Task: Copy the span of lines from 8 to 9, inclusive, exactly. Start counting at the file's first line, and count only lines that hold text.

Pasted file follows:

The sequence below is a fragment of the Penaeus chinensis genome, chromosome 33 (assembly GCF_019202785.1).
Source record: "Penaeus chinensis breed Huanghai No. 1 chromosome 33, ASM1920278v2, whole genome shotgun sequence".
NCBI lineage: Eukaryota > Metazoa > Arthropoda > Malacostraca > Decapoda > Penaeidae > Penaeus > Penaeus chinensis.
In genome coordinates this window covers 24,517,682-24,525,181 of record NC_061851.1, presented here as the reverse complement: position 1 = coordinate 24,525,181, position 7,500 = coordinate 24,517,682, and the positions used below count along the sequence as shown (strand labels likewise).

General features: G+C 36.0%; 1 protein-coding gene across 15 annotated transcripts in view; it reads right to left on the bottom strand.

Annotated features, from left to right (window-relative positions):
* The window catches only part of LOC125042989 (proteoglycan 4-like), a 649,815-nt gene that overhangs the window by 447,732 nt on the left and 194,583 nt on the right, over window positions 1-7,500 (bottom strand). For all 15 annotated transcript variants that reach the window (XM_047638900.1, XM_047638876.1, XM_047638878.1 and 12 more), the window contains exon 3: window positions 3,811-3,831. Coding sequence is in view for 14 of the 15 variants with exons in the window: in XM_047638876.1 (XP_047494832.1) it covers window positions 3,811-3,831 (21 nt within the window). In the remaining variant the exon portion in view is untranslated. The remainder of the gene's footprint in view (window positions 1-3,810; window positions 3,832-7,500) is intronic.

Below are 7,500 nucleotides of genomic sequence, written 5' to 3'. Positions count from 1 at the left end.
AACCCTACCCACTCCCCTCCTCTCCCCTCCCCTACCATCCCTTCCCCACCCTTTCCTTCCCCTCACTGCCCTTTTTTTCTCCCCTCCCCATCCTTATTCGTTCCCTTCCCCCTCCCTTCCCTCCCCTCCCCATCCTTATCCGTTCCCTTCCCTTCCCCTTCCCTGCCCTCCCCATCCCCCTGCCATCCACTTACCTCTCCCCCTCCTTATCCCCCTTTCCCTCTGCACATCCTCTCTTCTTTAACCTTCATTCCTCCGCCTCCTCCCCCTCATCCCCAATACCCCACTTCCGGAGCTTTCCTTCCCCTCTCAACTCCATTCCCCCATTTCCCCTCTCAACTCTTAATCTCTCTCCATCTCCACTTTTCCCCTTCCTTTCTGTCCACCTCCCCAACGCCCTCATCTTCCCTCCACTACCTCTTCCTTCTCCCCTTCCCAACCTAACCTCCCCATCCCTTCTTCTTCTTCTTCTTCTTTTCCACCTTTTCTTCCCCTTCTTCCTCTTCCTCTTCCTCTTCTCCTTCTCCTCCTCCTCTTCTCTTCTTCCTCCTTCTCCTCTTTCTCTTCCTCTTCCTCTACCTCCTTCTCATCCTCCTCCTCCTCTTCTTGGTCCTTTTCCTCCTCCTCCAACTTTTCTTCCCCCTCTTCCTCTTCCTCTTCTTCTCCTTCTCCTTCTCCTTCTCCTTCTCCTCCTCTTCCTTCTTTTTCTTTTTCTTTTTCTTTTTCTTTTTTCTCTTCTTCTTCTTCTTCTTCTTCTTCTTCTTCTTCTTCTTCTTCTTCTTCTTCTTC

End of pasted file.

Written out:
Below are 7,500 nucleotides of genomic sequence, written 5' to 3'. Positions count from 1 at the left end.
AACCCTACCCACTCCCCTCCTCTCCCCTCCCCTACCATCCCTTCCCCACCCTTTCCTTCCCCTCACTGCCCTTTTTTTCTCCCCTCCCCATCCTTATTCGTTCCCTTCCCCCTCCCTTCCCTCCCCTCCCCATCCTTATCCGTTCCCTTCCCTTCCCCTTCCCTGCCCTCCCCATCCCCCTGCCATCCACTTACCTCTCCCCCTCCTTATCCCCCTTTCCCTCTGCACATCCTCTCTTCTTTAACCTTCATTCCTCCGCCTCCTCCCCCTCATCCCCAATACCCCACTTCCGGAGCTTTCCTTCCCCTCTCAACTCCATTCCCCCATTTCCCCTCTCAACTCTTAATCTCTCTCCATCTCCACTTTTCCCCTTCCTTTCTGTCCACCTCCCCAACGCCCTCATCTTCCCTCCACTACCTCTTCCTTCTCCCCTTCCCAACCTAACCTCCCCATCCCTTCTTCTTCTTCTTCTTCTTTTCCACCTTTTCTTCCCCTTCTTCCTCTTCCTCTTCCTCTTCTCCTTCTCCTCCTCCTCTTCTCTTCTTCCTCCTTCTCCTCTTTCTCTTCCTCTTCCTCTACCTCCTTCTCATCCTCCTCCTCCTCTTCTTGGTCCTTTTCCTCCTCCTCCAACTTTTCTTCCCCCTCTTCCTCTTCCTCTTCTTCTCCTTCTCCTTCTCCTTCTCCTTCTCCTCCTCTTCCTTCTTTTTCTTTTTCTTTTTCTTTTTCTTTTTTCTCTTCTTCTTCTTCTTCTTCTTCTTCTTCTTCTTCTTCTTCTTCTTCTTCTTCTTC